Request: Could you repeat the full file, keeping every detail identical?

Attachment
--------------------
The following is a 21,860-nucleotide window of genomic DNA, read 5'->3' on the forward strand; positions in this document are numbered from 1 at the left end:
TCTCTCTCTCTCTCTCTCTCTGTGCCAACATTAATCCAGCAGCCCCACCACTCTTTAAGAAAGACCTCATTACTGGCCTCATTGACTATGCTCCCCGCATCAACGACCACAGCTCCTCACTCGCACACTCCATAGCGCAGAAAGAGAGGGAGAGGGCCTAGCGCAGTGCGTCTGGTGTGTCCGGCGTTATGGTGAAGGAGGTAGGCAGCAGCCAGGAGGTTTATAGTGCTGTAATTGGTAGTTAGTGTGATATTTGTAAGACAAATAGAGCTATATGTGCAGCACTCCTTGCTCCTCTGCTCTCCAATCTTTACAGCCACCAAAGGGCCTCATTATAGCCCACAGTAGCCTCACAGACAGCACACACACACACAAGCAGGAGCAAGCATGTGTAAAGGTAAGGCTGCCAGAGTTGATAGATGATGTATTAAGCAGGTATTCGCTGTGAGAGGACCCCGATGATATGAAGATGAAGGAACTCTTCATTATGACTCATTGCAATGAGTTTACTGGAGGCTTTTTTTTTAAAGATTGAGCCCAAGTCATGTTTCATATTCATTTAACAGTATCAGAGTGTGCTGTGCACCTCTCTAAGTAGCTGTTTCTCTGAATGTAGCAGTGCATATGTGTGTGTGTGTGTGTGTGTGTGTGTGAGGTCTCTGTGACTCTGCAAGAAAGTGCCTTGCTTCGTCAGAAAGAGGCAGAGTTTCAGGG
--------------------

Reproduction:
The following is a 21,860-nucleotide window of genomic DNA, read 5'->3' on the forward strand; positions in this document are numbered from 1 at the left end:
TCTCTCTCTCTCTCTCTCTCTGTGCCAACATTAATCCAGCAGCCCCACCACTCTTTAAGAAAGACCTCATTACTGGCCTCATTGACTATGCTCCCCGCATCAACGACCACAGCTCCTCACTCGCACACTCCATAGCGCAGAAAGAGAGGGAGAGGGCCTAGCGCAGTGCGTCTGGTGTGTCCGGCGTTATGGTGAAGGAGGTAGGCAGCAGCCAGGAGGTTTATAGTGCTGTAATTGGTAGTTAGTGTGATATTTGTAAGACAAATAGAGCTATATGTGCAGCACTCCTTGCTCCTCTGCTCTCCAATCTTTACAGCCACCAAAGGGCCTCATTATAGCCCACAGTAGCCTCACAGACAGCACACACACACACAAGCAGGAGCAAGCATGTGTAAAGGTAAGGCTGCCAGAGTTGATAGATGATGTATTAAGCAGGTATTCGCTGTGAGAGGACCCCGATGATATGAAGATGAAGGAACTCTTCATTATGACTCATTGCAATGAGTTTACTGGAGGCTTTTTTTTTAAAGATTGAGCCCAAGTCATGTTTCATATTCATTTAACAGTATCAGAGTGTGCTGTGCACCTCTCTAAGTAGCTGTTTCTCTGAATGTAGCAGTGCATATGTGTGTGTGTGTGTGTGTGTGTGTGTGAGGTCTCTGTGACTCTGCAAGAAAGTGCCTTGCTTCGTCAGAAAGAGGCAGAGTTTCAGGG